Deep-sea fish captured on camera

By | November 13, 2009

Notoliparis kermadecensisThe deepest living fish ever spotted in the southern hemisphere have been caught on camera.

The bizarre-looking pink creatures were photographed at a depth of 7,560m (24,800ft), swimming in the Kermadec Trench off the coast of New Zealand.

An international team has been studying this area using a submersible, built to withstand immense pressures.

Last year, the same team recorded another fish at 7,700m (25,300ft) – the deepest ever filmed.

These were found in the Japan Trench, which is in the Pacific, north of the equator.

Both expeditions form part of the Hadeep project, which aims to expand our knowledge of life in the oceanic trenches, the deepest parts of the ocean floor.

Quite a catch

The deep-sea fish seen near New Zealand look remarkably similar to last year’s find: they are pale pink in colour, with bulbous bodies and long tails. But they are in fact a different species. m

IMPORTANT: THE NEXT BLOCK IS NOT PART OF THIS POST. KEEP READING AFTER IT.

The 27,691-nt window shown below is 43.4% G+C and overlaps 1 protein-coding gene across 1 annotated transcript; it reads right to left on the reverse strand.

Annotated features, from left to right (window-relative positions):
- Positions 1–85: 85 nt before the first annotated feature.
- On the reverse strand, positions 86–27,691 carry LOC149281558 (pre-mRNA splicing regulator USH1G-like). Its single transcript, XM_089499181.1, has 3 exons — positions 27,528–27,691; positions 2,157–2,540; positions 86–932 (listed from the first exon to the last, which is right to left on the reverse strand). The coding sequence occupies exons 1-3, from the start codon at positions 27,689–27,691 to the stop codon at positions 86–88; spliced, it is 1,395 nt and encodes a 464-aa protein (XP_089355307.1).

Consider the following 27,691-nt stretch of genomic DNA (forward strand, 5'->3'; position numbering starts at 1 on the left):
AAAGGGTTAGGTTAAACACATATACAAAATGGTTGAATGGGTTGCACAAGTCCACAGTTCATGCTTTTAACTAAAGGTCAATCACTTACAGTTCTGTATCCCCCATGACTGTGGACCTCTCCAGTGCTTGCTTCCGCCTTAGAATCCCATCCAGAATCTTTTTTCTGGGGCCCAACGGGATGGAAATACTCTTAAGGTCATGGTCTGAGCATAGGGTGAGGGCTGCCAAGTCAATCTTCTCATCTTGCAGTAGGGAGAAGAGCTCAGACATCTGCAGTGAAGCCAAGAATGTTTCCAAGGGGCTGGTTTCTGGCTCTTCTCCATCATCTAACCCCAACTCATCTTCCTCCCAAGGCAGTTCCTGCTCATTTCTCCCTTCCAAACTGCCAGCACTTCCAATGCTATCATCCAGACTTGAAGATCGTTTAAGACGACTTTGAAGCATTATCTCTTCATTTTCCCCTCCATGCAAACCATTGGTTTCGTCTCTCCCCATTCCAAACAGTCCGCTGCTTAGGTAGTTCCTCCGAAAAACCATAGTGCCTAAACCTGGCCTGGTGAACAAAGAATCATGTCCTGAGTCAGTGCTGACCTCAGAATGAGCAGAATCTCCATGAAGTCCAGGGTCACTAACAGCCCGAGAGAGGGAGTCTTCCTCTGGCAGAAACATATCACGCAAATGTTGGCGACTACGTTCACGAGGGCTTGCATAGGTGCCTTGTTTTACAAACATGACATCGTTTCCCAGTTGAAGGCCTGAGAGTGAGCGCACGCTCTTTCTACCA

… The fish were photographed using a camera-laden, deep-sea submersible, which was connected to a ship and controlled from its surface. The probe was loaded with rotting fish, designed to lure deep-sea creatures, allowing them to be caught on camera and studied.

via BBC NEWS | Science & Environment | Deep-sea fish captured on camera.

Video here.

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